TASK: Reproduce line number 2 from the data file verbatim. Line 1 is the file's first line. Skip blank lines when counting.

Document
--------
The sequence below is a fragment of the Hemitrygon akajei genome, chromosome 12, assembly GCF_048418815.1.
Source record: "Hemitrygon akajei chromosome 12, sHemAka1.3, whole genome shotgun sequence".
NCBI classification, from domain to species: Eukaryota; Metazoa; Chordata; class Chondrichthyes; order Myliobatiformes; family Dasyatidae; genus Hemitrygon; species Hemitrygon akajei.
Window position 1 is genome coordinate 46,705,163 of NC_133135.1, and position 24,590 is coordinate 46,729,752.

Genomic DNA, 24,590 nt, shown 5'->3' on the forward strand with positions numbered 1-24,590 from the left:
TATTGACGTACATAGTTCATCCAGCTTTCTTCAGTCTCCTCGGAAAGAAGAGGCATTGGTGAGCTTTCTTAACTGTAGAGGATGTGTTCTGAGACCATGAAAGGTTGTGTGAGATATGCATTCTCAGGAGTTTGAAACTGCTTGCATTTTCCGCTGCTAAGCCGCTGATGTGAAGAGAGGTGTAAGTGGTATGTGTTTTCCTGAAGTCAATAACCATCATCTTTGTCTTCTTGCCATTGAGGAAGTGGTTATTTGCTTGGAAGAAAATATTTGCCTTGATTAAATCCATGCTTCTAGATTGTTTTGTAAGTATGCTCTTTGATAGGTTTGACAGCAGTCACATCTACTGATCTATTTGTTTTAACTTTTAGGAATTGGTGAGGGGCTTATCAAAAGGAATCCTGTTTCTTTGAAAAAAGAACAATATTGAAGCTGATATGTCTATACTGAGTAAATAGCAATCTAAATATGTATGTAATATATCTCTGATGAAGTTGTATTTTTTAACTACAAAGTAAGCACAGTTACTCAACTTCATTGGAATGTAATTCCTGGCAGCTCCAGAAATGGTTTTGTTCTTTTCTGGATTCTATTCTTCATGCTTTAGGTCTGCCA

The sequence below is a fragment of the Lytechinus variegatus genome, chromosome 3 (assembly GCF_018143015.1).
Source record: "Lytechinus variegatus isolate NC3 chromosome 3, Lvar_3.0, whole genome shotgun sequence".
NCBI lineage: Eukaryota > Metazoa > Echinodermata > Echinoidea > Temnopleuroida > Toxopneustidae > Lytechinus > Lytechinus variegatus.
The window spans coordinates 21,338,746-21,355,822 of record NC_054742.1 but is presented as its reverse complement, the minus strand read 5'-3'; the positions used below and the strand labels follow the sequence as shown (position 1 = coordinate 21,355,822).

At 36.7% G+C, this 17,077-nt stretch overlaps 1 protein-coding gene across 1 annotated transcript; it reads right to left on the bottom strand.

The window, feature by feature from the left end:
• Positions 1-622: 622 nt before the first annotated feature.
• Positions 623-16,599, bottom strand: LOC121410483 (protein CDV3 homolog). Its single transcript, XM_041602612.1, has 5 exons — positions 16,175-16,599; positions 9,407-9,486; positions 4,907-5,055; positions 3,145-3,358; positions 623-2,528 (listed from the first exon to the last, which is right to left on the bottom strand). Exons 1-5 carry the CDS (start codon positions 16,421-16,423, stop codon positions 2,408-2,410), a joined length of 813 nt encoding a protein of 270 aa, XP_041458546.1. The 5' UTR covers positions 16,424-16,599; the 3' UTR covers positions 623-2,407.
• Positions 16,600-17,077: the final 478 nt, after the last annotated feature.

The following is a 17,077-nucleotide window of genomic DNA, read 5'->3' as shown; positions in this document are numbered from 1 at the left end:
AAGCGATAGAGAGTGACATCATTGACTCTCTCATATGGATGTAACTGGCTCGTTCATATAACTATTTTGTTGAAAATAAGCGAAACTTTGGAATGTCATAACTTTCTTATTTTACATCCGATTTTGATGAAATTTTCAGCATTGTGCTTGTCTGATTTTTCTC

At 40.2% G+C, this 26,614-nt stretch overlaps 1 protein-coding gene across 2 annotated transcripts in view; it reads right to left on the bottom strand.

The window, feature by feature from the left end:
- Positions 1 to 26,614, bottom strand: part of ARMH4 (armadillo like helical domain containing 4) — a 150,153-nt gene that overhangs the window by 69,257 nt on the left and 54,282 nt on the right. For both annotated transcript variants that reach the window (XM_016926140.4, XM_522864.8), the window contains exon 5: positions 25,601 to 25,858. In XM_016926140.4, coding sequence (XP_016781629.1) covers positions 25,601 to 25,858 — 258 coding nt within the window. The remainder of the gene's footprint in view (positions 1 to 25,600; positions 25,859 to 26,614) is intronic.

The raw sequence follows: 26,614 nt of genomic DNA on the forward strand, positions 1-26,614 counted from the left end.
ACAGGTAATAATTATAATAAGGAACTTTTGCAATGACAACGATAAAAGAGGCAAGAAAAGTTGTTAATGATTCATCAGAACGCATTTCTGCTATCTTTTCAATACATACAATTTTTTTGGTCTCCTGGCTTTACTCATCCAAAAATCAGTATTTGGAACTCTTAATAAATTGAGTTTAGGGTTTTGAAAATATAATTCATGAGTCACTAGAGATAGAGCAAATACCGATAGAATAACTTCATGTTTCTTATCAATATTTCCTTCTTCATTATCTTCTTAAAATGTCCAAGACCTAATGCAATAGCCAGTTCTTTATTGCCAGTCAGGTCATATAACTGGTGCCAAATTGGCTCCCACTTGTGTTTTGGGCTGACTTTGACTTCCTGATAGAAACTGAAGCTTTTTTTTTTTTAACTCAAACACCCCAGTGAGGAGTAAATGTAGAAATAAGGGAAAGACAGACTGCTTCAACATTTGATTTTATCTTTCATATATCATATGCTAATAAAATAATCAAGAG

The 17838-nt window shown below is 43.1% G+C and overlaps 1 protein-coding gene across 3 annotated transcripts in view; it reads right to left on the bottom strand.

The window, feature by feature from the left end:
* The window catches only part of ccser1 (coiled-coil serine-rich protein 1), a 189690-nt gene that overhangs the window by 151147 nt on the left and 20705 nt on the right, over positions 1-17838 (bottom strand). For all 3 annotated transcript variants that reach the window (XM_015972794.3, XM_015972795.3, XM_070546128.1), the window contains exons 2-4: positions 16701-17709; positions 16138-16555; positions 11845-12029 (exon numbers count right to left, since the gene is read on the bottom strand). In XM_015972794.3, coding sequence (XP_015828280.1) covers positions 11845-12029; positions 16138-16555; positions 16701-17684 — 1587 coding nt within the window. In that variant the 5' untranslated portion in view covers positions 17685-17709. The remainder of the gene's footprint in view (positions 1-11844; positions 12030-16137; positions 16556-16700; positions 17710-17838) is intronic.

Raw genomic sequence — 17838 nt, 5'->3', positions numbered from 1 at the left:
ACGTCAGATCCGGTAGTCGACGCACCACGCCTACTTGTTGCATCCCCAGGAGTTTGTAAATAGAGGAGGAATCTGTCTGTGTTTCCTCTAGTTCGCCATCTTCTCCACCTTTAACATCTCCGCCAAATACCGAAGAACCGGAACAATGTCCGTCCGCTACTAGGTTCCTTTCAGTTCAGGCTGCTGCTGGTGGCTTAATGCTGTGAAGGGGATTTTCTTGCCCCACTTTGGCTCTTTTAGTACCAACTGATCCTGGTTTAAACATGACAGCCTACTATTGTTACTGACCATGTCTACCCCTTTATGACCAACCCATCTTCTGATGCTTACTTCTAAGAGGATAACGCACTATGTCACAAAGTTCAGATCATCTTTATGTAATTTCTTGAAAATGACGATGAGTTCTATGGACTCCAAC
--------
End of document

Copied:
Source record: "Hemitrygon akajei chromosome 12, sHemAka1.3, whole genome shotgun sequence".